From Modern Mythcraft to Magical Surrealism

Cherries, Sweet and Tart

On the first night of winter, I did dream

of snaking branches sprawled with waxy leaves

and bowed under the weight of fat red cherries.

From that moment

my heart knew no rest.

 

On the advice of ghosts

I devoured a bowl of ten thousand cherries

heaped blazing high

and still bleeding wet with rainwater

sucking flesh from each

as sweet and tart as vindication

until my fingers were jiggling grubs

too well-fed to make a fist.

 

I hated

these newly made limbs

their bright, twitching muscles

But I pressed foreign fingers through the snow

the dirt beneath

inserted these cherry pits

filled to the brim with poison

as small and hard as baby teeth

 

From the moment the first sprouts rose

brilliant

verdant

and hungry for what lay under the soil

they refused to be forgotten.

 

My saplings called to the monsters

who came to devour:

glowing-eyed rabbits and snaggle-fanged deer

nine-tailed foxes

and parliaments of magpies

until there was one sapling left.

I loved it, so I named it Mine.

 

Mine grew fast and always hungry

like the desperate buzz of dragonflies

until the bones deep within the earth

progenitors of this stolen land

had dissolved like frost under rain

And still, Mine’s need throbbed through its branches

begging to be slaked.

 

I am a good mother

And so I kneeled

and buried my flopping dinner—

a trout.

In the morning, I awoke to Mine’s first cherries

swelling between its limbs

And when I dug my fingers into the loam above this fresh grave

they were met by root-tendrils

that had expertly picked flesh from bone.

 

From then on, I cooked

but did not eat.

At Mine’s base, I set my meals

my pots of soup and stew and rice

my loaves of bread, my sweetmeats, my pickles

And bowl after bowl of fresh cherries.

 

After each night of digestion

Mine’s fruits grew

until they were fine, brilliant things

plump and shining like fresh blood.

 

One day, I descended from Mine’s boughs

And found myself face to face with three foxes.

They had sensed Mine’s hunger

And now they were hungry, too

For fruit or bark or flesh.

 

But I would not give up these cherries

For they were mine and Mine’s.

At the last knuckle of my pointer finger

I snipped with pruning shears.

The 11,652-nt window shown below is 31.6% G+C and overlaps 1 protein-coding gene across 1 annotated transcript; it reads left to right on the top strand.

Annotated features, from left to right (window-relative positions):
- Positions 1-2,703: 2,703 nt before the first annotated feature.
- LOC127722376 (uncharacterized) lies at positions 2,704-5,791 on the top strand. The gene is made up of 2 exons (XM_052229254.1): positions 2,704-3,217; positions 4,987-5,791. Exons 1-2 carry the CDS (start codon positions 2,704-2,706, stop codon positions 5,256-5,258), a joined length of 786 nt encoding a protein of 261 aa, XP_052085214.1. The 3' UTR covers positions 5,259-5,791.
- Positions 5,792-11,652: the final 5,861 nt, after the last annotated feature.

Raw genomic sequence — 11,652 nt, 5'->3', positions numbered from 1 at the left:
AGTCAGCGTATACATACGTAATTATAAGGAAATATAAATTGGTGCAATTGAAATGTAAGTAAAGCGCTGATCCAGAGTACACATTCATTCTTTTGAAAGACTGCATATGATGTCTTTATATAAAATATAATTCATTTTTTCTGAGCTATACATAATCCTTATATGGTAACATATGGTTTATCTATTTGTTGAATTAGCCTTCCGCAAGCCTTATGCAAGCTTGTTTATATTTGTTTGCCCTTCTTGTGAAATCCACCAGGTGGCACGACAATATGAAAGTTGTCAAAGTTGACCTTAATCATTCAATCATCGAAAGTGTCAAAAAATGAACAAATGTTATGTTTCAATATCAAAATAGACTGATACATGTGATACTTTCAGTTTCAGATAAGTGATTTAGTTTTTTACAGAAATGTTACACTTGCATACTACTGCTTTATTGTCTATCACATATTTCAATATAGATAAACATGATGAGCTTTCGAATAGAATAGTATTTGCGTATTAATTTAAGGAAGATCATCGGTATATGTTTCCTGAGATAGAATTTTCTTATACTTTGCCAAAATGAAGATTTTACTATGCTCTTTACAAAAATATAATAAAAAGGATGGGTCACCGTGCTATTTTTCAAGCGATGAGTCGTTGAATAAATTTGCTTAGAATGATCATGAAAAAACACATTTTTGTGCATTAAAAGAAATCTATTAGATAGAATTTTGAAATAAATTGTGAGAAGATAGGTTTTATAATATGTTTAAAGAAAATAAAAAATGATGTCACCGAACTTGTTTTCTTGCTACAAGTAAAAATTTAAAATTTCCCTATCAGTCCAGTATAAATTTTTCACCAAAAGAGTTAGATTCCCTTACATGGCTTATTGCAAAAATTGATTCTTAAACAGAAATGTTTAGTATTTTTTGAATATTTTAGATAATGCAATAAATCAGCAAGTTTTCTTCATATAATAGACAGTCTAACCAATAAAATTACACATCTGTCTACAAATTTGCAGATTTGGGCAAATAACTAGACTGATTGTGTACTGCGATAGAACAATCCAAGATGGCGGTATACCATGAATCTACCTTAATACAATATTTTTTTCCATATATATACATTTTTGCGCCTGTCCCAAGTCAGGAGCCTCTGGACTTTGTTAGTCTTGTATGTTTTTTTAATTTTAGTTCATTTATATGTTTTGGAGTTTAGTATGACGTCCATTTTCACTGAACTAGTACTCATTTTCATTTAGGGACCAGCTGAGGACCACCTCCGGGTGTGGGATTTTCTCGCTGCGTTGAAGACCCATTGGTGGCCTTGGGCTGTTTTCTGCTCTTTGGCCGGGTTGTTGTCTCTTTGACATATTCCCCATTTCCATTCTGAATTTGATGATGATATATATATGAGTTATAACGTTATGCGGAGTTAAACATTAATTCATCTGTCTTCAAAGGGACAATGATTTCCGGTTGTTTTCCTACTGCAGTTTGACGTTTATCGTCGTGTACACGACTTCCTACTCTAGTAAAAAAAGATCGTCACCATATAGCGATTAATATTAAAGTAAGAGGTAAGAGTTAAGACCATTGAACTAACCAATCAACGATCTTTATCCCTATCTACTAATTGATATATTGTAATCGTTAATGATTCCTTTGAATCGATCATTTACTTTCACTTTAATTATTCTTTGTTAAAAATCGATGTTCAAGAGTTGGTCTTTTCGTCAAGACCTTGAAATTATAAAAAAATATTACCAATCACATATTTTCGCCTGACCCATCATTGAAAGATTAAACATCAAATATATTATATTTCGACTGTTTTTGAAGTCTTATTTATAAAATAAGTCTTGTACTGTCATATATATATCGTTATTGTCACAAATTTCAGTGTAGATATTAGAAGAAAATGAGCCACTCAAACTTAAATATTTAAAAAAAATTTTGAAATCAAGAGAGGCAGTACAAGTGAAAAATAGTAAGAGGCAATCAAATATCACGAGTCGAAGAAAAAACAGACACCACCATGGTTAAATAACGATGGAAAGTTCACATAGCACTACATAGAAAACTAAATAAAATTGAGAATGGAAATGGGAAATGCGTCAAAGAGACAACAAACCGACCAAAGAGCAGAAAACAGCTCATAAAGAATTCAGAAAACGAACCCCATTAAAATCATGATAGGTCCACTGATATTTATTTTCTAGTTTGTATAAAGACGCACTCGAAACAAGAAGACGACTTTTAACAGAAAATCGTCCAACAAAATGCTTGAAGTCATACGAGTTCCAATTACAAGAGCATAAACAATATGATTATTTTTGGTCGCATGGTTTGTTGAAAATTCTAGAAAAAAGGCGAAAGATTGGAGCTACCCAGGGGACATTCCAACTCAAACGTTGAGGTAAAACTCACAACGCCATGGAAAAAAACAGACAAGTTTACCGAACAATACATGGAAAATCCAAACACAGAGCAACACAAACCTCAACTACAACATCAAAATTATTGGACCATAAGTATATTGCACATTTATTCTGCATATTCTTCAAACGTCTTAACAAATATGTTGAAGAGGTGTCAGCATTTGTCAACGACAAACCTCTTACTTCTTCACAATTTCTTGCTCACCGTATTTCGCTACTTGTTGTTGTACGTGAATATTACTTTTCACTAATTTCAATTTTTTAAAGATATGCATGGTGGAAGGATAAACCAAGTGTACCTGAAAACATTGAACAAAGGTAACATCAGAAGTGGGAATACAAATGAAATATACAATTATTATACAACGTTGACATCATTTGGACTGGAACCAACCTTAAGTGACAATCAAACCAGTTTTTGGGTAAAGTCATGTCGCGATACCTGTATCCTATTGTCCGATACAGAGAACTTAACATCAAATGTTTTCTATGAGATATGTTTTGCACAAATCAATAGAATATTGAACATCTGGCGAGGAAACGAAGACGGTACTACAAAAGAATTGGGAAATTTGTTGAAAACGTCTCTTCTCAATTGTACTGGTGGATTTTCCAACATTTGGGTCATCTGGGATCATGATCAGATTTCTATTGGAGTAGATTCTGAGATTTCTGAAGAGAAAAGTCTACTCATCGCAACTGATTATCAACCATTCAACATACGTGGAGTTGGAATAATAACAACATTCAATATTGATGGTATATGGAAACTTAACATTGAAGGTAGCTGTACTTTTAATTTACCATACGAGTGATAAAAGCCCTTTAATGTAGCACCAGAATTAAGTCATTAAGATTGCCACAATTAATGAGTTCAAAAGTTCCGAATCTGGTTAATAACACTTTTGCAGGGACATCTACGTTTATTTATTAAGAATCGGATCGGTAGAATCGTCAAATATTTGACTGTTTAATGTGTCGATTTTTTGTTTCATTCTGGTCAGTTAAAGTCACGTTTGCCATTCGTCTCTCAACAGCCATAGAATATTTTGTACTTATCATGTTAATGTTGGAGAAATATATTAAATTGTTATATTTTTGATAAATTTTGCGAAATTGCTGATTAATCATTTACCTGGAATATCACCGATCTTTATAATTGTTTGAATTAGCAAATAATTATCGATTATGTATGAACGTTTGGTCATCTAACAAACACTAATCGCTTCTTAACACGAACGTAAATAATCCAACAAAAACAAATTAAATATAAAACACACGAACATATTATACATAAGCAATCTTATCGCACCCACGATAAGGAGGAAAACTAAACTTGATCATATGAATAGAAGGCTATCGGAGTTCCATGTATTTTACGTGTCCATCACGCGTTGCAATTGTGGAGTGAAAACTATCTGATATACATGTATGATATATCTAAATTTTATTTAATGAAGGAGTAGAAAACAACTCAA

I threw the end at their snapping jaws

sure that would be the end of it.

 

By morning, the foxes were legion

Smacking their lips

Unveiling their teeth

“We have tasted blood,” they said

“And you must share with us,” they said

And I cut for them the meat of my forearm

The backs of my knees

Segments of each of my deflated grub-fingers.

 

When the foxes were finally sated

I covered Mine’s crown with nets

To ward from bird and beast.

And before I slept

curled around Mine’s trunk like a serpent

I snapped off a branch

and sucked its moisture until it was as dry as goose down.

Like any good mother,

I grafted my own arm in its place.

 

When the foxes horded close

saying, “We have tasted blood,”

saying, “And you must share with us,”

I lit the branch and waved it ferociously.

 

The skulk backed up but did not leave.

“We have tasted blood,” they cried

and I did not answer.

“You must share with us,” they howled

and I did not answer.

They slunk away at nightfall’s first breath

as the searing flames reached my remaining hand.

 

In the morning, only one fox returned

eyes sparkling

tongue wagging

“You have tasted blood,” it said

“And I will share with you.”

 

I shook my head.

“I want nothing of what you have to give,” I said

“I am well provided for,” I said

and with a burned, crackling finger

I touched a cherry through the net

its flesh as firm and wet as gums

 

“Is that so?”

The fox sat

its russet fur gleaming gold.

“While you slept, I buried a thing in the night.”

It nosed aside the loam at Mine’s base

And there I found a fingernail.

From its jagged edge

I knew it to be mine

—now Mine’s.

“Look upon your cherries now,” said the fox

And so I did.

 

Once fat and plump and red

now shriveled like a fingerprint

They hung quietly

and yet still hungry

for now having tasted me

Mine could want nothing else

and I loved Mine more for it

would feed it all that was mine.

 

The fox grew restless.

“I will share with you,” it whined

even as I kneeled

to dig my grave with my remaining hand

even as my mouth filled with the taste

of cherries, sweet and tart.

Maria Dong

Maria Dong

A prolific writer of short fiction, articles, essays, and poetry, Maria’s work is published or forthcoming in over a dozen publications, including Apex, Apparition, Augur, Fantasy, Fusion Fragment, Kaleidotrope, Khoreo, Lightspeed, and Nightmare Magazine. Her debut novel, Liar, Dreamer, Thief, comes out from Grand Central Publishing in winter of 2023. Although she’s currently a computer programmer, in her previous lives, Maria’s held a variety of diverse careers, including property manager, English teacher, and occupational therapist. She lives with her partner and a potato-dog in southwest Michigan, in a centenarian saltbox house that is almost certainly haunted, watching K-dramas and drinking Bell’s beer. She is represented by Amy Bishop at Dystel, Goderich & Bourret. She can also be reached via Twitter @mariadongwrites or on her website, MariaDong.com.